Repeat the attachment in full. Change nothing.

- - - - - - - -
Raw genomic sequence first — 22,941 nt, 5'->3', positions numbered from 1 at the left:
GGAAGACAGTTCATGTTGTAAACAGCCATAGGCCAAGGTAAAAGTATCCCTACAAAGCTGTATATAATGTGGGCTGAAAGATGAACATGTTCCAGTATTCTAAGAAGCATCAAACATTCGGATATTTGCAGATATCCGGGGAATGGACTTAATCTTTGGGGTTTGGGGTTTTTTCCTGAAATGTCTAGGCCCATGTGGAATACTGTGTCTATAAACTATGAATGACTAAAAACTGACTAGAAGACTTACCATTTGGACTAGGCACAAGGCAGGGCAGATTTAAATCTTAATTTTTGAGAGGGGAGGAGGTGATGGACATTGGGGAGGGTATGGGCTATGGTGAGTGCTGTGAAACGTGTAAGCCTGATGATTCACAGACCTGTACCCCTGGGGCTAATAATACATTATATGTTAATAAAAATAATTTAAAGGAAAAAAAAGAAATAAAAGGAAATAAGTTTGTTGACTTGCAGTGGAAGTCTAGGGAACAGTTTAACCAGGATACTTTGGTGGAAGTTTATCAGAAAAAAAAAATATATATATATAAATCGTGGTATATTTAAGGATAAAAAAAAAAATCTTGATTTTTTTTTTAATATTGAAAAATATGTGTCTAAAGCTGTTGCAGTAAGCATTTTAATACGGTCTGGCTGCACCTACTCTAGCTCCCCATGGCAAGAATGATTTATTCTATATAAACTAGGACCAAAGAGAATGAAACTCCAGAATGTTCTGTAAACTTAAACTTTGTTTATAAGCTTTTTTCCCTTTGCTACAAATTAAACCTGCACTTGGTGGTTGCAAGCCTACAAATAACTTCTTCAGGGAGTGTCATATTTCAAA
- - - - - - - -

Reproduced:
Raw genomic sequence first — 22,941 nt, 5'->3', positions numbered from 1 at the left:
GGAAGACAGTTCATGTTGTAAACAGCCATAGGCCAAGGTAAAAGTATCCCTACAAAGCTGTATATAATGTGGGCTGAAAGATGAACATGTTCCAGTATTCTAAGAAGCATCAAACATTCGGATATTTGCAGATATCCGGGGAATGGACTTAATCTTTGGGGTTTGGGGTTTTTTCCTGAAATGTCTAGGCCCATGTGGAATACTGTGTCTATAAACTATGAATGACTAAAAACTGACTAGAAGACTTACCATTTGGACTAGGCACAAGGCAGGGCAGATTTAAATCTTAATTTTTGAGAGGGGAGGAGGTGATGGACATTGGGGAGGGTATGGGCTATGGTGAGTGCTGTGAAACGTGTAAGCCTGATGATTCACAGACCTGTACCCCTGGGGCTAATAATACATTATATGTTAATAAAAATAATTTAAAGGAAAAAAAAGAAATAAAAGGAAATAAGTTTGTTGACTTGCAGTGGAAGTCTAGGGAACAGTTTAACCAGGATACTTTGGTGGAAGTTTATCAGAAAAAAAAAATATATATATATAAATCGTGGTATATTTAAGGATAAAAAAAAAAATCTTGATTTTTTTTTTAATATTGAAAAATATGTGTCTAAAGCTGTTGCAGTAAGCATTTTAATACGGTCTGGCTGCACCTACTCTAGCTCCCCATGGCAAGAATGATTTATTCTATATAAACTAGGACCAAAGAGAATGAAACTCCAGAATGTTCTGTAAACTTAAACTTTGTTTATAAGCTTTTTTCCCTTTGCTACAAATTAAACCTGCACTTGGTGGTTGCAAGCCTACAAATAACTTCTTCAGGGAGTGTCATATTTCAAA